Five plays that might keep the Tampa Bay Buccaneers out of the playoffs

TAMPA — If Sunday's game at New Orleans is indeed the last time the Bucs play this season, they will finish a hair shy of making the postseason.

That likely will leave the Bucs plenty of time during the offseason to daydream about the possibilities, particularly the ones associated with the handful of plays that arguably affected the season's outcome.

The issue is so unavoidable it's already on the Bucs' minds. Coach Raheem Morris used some of the team's most frustrating shortcomings to illustrate a point in his message to players Friday.

"I told them it's a game of inches," Morris said. "I'm going to go back (in the offseason) and show those guys some of the games that we're talking about. (You think), it's coming down to one game. Wait a minute. It comes down to one play. Every play is that important.

"We'll get a chance to look at that Roddy White third-and-20 (conversion). We'll get a chance to look back at the fourth and inches against Atlanta. We'll get a chance to go back and look at the (kickoff) return that Eric Weems got. We'll get a chance to look at the big-time catch that Calvin Johnson made on third down and 8. … It's a great lesson for a young team."

Here, then, are five plays that might keep the Bucs out of the playoffs:

Fourth-down letdown

The Bucs pulled out all the stops in trying to cool the red-hot Falcons on Nov. 7 in Atlanta. They attempted an onside kick and got an 89-yard kickoff-return touchdown from Micheal Spurlock, and Mike Williams scored on a 58-yard catch-and-run.

But trailing 27-21 with less than three minutes to play, the Bucs failed to get a few inches.

Facing fourth and inches at the Atlanta 2-yard line, running back LeGarrette Blount failed to hit a sizable hole opened on the right side by guard Davin Joseph, opting instead to bounce the run outside, where he was corralled by safety Thomas DeCoud and teammates for no gain.

The Bucs had a chance to move to 6-2 for the NFC's best record. Instead, they left with regrets.

Heap of trouble

The Bucs found themselves in a slugfest with the Ravens on Nov. 28, playing to a 3-3 tie until late in the first half. Then, with 3:04 remaining before halftime, Ravens tight end Todd Heap exploited a busted coverage, running unchecked down the left hash marks for a 65-yard touchdown reception. The breakdown, by all accounts, appeared to be attributed to safety Sabby Piscitelli, who was waived two days after the 17-10 loss.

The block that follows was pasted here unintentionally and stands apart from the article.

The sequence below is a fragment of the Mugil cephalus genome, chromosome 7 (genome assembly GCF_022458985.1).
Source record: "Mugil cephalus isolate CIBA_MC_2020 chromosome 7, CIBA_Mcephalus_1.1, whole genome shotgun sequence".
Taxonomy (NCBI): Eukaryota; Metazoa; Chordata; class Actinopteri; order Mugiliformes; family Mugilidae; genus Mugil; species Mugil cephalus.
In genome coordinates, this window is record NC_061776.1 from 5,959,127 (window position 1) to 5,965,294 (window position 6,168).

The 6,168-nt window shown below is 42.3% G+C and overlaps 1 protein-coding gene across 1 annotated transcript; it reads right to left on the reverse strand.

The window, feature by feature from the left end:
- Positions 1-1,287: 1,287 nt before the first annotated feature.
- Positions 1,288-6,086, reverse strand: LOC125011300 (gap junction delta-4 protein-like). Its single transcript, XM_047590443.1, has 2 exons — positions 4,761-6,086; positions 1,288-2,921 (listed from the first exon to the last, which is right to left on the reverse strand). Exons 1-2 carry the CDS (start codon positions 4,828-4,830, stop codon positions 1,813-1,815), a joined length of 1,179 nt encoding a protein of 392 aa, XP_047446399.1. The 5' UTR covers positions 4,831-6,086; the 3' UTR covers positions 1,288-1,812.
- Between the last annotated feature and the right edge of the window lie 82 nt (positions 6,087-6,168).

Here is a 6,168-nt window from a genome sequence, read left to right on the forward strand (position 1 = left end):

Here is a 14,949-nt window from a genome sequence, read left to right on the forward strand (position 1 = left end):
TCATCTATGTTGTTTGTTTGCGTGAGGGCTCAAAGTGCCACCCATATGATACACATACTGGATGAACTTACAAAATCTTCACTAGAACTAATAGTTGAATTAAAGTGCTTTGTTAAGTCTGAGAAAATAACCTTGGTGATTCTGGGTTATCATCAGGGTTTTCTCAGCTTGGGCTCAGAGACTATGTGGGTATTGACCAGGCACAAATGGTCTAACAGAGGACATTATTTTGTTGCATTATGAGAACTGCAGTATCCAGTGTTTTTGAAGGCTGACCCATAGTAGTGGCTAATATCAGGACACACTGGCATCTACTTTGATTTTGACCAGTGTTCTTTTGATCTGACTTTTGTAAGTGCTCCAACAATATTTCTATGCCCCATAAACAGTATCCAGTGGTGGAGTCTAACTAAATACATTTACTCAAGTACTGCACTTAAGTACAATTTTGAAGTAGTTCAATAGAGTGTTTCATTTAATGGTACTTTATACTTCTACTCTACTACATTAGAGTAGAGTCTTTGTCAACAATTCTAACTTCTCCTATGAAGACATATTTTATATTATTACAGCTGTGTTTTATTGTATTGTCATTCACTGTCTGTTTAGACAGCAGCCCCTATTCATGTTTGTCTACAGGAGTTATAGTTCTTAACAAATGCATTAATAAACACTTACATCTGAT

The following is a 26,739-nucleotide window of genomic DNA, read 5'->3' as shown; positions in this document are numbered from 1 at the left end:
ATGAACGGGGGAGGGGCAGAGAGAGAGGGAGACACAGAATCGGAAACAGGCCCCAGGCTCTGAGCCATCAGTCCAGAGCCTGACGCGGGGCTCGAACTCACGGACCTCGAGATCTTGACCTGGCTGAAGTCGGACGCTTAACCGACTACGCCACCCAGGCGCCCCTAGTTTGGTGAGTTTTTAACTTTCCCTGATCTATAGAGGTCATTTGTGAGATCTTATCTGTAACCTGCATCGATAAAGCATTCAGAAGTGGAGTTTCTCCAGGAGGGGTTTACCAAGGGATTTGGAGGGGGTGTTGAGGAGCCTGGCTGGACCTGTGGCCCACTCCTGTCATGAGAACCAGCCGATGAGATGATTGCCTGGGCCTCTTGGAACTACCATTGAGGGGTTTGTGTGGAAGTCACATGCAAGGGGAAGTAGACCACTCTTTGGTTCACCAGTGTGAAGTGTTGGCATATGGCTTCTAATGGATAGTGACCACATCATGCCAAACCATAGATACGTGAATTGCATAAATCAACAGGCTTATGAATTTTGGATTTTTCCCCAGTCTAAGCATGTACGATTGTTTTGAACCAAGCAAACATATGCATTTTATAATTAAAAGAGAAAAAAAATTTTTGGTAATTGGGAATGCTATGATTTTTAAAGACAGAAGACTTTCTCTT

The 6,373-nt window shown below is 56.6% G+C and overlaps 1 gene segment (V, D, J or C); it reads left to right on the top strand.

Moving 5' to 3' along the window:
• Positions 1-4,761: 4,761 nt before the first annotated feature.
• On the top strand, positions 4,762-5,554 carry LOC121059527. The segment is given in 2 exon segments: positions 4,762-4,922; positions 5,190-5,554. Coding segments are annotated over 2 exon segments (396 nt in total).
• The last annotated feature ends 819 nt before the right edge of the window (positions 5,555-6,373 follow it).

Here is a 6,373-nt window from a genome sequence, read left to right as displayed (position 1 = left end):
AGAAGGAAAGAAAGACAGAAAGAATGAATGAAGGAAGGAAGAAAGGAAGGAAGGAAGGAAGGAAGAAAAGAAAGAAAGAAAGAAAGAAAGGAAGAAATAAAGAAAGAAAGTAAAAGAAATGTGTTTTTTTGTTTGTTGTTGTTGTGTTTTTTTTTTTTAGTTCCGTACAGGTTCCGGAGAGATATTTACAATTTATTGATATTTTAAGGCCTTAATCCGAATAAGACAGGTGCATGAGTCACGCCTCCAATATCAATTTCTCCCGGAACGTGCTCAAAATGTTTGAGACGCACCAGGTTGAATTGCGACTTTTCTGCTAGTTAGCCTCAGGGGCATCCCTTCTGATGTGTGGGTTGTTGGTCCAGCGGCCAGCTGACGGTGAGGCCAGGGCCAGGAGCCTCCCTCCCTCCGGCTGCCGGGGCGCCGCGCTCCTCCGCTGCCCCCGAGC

Those seven points proved the difference, but the frustration was compounded minutes later by a questionable pass-interference call against rookie cornerback Myron Lewis. The foul gave the Ravens 24 yards and set up a touchdown with 32 seconds left in the half.

The Bucs shut out Baltimore in the second half but couldn't climb out of the hole.

This also was the game in which the Bucs lost Joseph and safety Cody Grimm to season-ending injuries.

Falcons punch back

Using, of all things, a touchdown pass from fullback Earnest Graham to tight end John Gilmore, the Bucs staked themselves a 10-point, fourth-quarter lead against the NFC's best team, the Falcons, and appeared well on the way to the season's biggest win Dec. 5.

Moments later, that suddenly seemed less certain.

On the ensuing kickoff, a series of poor tackling efforts, specifically from receiver Maurice Stovall, allowed Weems to wiggle his way loose for a 102-yard touchdown return. The play sparked what would become a successful rally for the Falcons in a 28-24 victory.

Third-down dagger

Of course, the Bucs had a chance later that same game to prevent the Falcons' come-from-behind win, but they allowed White to catch a 25-yard pass on third and 20 with about 71/2 minutes to go. White slipped between safety Corey Lynch and cornerback E.J. Biggers to grab a strike from quarterback Matt Ryan.

The play kept alive what proved to be the winning touchdown drive rather than resulting in what likely would have been a decision by Atlanta to punt. In keeping with the what-if theme, the Bucs lost standout cornerback Aqib Talib early in the game, leaving them without a defender who would've been assigned to White all day.

Winslow gets robbed

Perhaps the most deflating loss came Dec. 19 against Detroit.

And there might not have been a more shocking call against the Bucs this season than the one that came with 9:02 left. That's when quarterback Josh Freeman rolled out of the pocket, buying time, before hitting tight end Kellen Winslow in the back of the end zone for an apparent 2-yard touchdown.

The score would have given the Bucs a four-point lead after trailing 17-14, but the play was nullified because of an offensive pass-interference call against Winslow. The Bucs went on to lose 23-20 in overtime.

The added insult? The league office later notified the Bucs the call was incorrect.

Stephen F. Holder can be reached at sholder@sptimes.com.

Five plays that might keep the Tampa Bay Buccaneers out of the playoffs

12/31/10 [Last modified: Monday, November 7, 2011 5:49pm]

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